Video | Agriculture | Confidence | Economy | Energy | Employment | Finance | Media | Property | RBNZ | Science | SOEs | Tax | Technology | Telecoms | Tourism | Transport | Search

 


Foreign workers vital to industry – Rural Contractors

Foreign workers vital to industry – Rural Contractors


Media Release
4 December 2013

Rural Contractors New Zealand (RCNZ) says employing overseas workers is an important and necessary part of rural contracting.

RCNZ president Steve Levet was commenting on recent claims made by Labour leader David Cunliffe about foreign labour being used in the horticulture sector at the expense of local workers.

“Any similar claim made about rural contracting is neither accurate nor fair,” he explains. “Nobody I know turns away a Kiwi who is willing to work.”

But Mr Levet admits there is a gap between rural contractors’ needs for trained agricultural machinery operators and unemployed New Zealanders who could do that work. Part of this shortfall is met by bringing in skilled operators from overseas.

“Contracting is a seasonal business and one that uses sophisticated machinery that requires technical skill to operate productively. Many contractors would like to employ New Zealanders but by the time they have trained them, the season is over.

“In many cases, the operator does not return the next year so the contractor has lost the investment they have made in training.”

Mr Levet says political parties of all persuasions need to understand that a dire shortage of suitable agricultural machinery operators means rural contractors rely on employing skilled people from overseas on a temporary basis each season and have done so for many years.

He adds that many of the applicants Work and Income NZ (WINZ) tries to fill these vacancies with; either do not have the right skill-set and/or attitude to be successful.

“We are talking about operating highly technical and very expensive pieces machinery. It is unrealistic, unsafe and impractical to expect unemployed people to walk off the street and successfully take up these positions.”

However, contractors are looking at better ways to work with WINZ to better source and train operators here. He adds that a recent open day held by Rural Contractors NZ members in Southland offers a good model on how this could be done.

Mr Levet says the seasonal nature of rural contracting means workers with the right skills are needed for only 3-4 months each year and, understandably, this kind of short-term employment does not often suit locals who are looking for fulltime work.

“The rules around employing temporary, skilled people from overseas prepared to work for 3-4 months each year need to be simplified as do the regulations restricting people who have previously worked here in past seasons coming back to New Zealand to work,” Mr Levet adds. “This is vital to ensure that the primary sector continues to be the economic driver for New Zealand”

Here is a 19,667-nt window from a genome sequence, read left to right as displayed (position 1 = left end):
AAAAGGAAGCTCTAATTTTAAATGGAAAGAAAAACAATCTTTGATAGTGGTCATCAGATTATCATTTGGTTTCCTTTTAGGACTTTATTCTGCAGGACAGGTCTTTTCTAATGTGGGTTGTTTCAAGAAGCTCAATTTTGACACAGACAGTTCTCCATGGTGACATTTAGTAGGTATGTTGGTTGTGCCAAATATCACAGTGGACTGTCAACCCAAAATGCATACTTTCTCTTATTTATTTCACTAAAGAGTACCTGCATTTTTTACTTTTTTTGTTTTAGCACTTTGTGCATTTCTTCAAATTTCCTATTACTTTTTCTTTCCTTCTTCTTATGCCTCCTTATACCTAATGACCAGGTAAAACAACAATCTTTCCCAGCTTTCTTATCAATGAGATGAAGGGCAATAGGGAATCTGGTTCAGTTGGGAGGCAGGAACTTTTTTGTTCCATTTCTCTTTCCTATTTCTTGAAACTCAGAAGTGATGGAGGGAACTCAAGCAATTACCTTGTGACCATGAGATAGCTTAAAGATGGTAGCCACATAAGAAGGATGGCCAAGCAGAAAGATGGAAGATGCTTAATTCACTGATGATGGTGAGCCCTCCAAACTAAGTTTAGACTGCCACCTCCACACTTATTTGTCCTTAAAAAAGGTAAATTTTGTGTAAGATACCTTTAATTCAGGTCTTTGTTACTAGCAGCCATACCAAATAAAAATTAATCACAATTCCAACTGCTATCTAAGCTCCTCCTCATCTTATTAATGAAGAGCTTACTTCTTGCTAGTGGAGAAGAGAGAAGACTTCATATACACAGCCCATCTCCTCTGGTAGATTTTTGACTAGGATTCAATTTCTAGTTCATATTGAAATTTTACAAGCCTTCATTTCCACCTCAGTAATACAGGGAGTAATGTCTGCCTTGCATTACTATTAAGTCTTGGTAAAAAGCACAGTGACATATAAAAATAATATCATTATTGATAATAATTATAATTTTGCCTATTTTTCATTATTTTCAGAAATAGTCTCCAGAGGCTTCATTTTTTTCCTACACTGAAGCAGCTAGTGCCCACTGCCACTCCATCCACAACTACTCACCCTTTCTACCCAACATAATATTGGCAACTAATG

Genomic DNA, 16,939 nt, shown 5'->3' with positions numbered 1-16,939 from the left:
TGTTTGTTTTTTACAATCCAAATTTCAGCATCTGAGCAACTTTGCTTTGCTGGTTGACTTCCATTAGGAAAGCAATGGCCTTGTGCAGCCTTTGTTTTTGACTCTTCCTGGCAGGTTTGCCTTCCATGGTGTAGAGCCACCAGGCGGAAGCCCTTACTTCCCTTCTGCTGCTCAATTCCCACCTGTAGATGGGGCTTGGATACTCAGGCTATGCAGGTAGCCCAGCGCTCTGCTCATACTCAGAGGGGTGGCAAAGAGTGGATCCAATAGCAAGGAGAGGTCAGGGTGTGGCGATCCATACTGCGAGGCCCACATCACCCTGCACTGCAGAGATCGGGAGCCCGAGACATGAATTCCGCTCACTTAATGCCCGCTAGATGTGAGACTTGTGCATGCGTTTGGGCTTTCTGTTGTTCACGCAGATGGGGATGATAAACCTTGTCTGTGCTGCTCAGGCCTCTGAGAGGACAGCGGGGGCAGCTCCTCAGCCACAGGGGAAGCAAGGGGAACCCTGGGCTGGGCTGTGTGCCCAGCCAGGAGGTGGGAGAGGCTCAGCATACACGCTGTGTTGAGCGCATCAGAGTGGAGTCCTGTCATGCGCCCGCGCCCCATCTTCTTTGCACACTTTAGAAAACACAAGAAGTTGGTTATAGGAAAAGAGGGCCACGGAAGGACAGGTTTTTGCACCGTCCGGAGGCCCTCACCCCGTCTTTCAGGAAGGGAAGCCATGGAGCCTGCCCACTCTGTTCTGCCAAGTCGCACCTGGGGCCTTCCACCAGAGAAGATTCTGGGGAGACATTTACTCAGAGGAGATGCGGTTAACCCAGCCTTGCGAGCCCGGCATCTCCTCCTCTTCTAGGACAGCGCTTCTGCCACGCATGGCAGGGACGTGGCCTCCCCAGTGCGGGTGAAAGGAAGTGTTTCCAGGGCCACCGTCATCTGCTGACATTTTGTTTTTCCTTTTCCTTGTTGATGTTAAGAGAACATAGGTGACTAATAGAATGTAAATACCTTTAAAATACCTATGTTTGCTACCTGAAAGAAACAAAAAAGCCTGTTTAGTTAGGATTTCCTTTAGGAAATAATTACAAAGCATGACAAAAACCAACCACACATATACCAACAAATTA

[Ends]

© Scoop Media

 
 
 
 
 
Business Headlines | Sci-Tech Headlines

 

Houses (& Tobacco) Lead Inflation: CPI Up 0.3% In March Quarter

The consumers price index (CPI) rose 0.3 percent in the March 2014 quarter, Statistics New Zealand said today. Higher tobacco and housing prices were partly countered by seasonally cheaper international air fares, vegetables, and package holidays. More>>

ALSO:

Notoriously Reliable Predictions: Budget To Show Rise In Full-Time Income To 2018: English

This year’s Budget will forecast wage increases through to 2018 amounting to a $10,500 a year increase in average full time earnings over six years to $62,200 a year, says Finance Minister Bill English in a speech urging voters not to “put all of this at risk” by changing the government. More>>

ALSO:

Prices Up, Volume Down: March NZ House Sales Drop 10% As Loan Curbs Bite

New Zealand house sales dropped 10 percent in March from a year earlier as the Reserve Bank’s restrictions on low-equity mortgages continue to weigh on sales of cheaper property. More>>

ALSO:

Scoop Business: Chorus To Appeal Copper Pricing Judgment

Chorus will appeal a High Court ruling upholding the Commerce Commission’s determination setting the regulated prices on the telecommunications network operator’s copper lines. More>>

ALSO:

Earlier:

Cars: Precautionary Recalls Announced For Toyota Vehicles

Toyota advises that a number of its New Zealand vehicles are affected by a series of precautionary global recalls. Toyota New Zealand General Manager Customer Services Spencer Morris stressed that the recalls are precautionary. More>>

ALSO:

'Gardening Club': Air Freight Cartel Nets Almost $12 Million In Penalties

The High Court in Auckland has today ordered Swiss company Kuehne + Nagel International AG to pay a penalty of $3.1 million plus costs for breaches of the Commerce Act. Kuehne + Nagel’s penalty brings the total penalties ordered in this case to $11.95 million ... More>>

ALSO:

Crown Accounts: Revenue Below Projections

Core Crown tax revenue has increased by $1.9 billion (or 5.0%) compared to the same time last year. However this was $1.1 billion less than expected and is reflected across most tax types, continuing the pattern of recent months. More>>

ALSO:

Efficiency: Businesses And Households To Save From New Energy Plans

Minister of Energy and Resources Simon Bridges today announced three energy efficiency initiatives to improve business productivity, save money and reduce carbon emissions. More>>

ALSO:

Get More From Scoop

 
 
Computer Power Plus
 
 
 
 
 
 
 
 
Business
Search Scoop  
 
 
Powered by Vodafone
NZ independent news